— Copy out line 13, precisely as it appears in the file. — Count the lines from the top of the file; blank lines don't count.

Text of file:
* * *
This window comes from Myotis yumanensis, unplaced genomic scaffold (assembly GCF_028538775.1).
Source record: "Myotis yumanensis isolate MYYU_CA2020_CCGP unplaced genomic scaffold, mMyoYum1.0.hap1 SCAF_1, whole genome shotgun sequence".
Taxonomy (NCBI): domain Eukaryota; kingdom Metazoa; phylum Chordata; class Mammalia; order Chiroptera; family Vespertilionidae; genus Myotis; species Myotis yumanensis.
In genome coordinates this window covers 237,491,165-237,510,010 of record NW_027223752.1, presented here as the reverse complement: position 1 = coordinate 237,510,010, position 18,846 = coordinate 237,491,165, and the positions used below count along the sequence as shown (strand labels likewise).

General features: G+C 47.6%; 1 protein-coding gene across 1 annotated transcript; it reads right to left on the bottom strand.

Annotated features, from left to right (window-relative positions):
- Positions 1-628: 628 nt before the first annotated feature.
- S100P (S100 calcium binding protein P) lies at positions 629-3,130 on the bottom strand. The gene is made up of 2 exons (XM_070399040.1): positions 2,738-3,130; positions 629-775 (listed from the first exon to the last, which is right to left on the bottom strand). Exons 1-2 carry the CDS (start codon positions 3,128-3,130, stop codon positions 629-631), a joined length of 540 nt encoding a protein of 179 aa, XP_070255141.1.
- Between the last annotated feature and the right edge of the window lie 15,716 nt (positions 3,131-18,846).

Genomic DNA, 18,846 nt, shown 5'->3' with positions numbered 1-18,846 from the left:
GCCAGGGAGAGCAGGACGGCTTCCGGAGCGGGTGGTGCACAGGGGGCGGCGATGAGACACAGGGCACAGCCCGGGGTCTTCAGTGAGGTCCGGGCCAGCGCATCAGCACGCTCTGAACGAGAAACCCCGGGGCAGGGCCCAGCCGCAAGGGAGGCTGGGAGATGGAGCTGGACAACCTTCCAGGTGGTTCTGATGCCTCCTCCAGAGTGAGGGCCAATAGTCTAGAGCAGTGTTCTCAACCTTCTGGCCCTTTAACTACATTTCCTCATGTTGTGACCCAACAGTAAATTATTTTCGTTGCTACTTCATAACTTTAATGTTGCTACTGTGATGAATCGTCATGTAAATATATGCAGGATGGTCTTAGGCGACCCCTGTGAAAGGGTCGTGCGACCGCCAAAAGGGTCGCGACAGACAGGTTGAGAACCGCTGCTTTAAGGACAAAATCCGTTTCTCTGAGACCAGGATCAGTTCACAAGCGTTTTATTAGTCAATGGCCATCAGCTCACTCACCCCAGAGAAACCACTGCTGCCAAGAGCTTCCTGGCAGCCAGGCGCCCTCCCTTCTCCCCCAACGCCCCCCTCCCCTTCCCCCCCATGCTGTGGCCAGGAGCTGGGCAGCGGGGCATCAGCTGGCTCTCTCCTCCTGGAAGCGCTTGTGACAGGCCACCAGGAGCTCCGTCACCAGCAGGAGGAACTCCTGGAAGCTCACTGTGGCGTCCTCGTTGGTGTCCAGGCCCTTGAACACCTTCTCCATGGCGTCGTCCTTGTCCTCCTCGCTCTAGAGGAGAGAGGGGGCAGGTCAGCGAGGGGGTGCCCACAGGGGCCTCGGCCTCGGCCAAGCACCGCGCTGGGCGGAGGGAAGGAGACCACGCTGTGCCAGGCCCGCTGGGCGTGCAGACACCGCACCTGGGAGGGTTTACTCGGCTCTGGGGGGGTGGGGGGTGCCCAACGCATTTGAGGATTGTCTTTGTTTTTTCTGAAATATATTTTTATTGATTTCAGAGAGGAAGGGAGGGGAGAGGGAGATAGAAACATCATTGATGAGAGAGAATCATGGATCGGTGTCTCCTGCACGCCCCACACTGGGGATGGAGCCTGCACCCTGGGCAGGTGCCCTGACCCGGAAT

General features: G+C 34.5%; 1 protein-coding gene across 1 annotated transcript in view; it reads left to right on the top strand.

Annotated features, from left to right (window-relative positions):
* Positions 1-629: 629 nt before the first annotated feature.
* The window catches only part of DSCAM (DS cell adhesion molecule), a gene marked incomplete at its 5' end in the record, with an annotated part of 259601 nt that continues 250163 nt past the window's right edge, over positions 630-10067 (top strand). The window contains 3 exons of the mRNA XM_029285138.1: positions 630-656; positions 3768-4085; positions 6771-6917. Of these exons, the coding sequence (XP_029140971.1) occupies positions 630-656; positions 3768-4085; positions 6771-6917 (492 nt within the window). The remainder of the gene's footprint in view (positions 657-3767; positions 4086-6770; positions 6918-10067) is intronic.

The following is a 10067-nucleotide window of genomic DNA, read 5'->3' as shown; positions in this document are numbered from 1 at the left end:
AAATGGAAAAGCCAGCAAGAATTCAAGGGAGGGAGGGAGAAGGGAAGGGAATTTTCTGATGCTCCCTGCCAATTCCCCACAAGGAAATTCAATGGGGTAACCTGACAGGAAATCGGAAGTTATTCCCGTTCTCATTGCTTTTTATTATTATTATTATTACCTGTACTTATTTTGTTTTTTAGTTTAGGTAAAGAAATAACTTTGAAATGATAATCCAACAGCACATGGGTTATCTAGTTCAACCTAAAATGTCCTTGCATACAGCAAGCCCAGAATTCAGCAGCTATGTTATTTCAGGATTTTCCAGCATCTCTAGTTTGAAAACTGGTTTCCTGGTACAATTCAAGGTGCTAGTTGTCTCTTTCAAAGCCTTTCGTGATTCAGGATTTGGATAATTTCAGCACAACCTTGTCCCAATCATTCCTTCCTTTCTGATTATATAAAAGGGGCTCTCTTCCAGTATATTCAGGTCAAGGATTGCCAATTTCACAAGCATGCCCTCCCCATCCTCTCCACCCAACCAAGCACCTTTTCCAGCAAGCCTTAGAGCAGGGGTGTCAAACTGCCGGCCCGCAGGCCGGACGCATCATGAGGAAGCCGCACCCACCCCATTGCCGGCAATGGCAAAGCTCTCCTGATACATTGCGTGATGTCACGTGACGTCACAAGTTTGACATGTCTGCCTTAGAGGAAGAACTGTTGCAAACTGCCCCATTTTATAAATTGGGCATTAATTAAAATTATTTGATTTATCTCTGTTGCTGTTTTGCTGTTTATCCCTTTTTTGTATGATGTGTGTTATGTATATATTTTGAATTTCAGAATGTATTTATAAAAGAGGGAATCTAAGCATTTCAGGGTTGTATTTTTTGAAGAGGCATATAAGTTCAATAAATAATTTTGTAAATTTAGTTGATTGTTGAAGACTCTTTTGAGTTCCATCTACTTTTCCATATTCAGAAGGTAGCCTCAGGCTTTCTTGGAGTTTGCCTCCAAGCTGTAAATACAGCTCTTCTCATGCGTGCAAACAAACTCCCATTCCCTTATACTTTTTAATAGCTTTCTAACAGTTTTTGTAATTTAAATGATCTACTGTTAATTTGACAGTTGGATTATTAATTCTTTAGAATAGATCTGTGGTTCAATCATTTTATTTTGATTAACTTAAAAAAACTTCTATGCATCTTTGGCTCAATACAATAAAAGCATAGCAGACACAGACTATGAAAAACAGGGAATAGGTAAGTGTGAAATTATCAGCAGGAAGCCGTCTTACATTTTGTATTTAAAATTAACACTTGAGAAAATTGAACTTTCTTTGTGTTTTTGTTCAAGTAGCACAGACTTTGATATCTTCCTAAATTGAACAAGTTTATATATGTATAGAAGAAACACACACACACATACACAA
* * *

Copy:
Annotated features, from left to right (window-relative positions):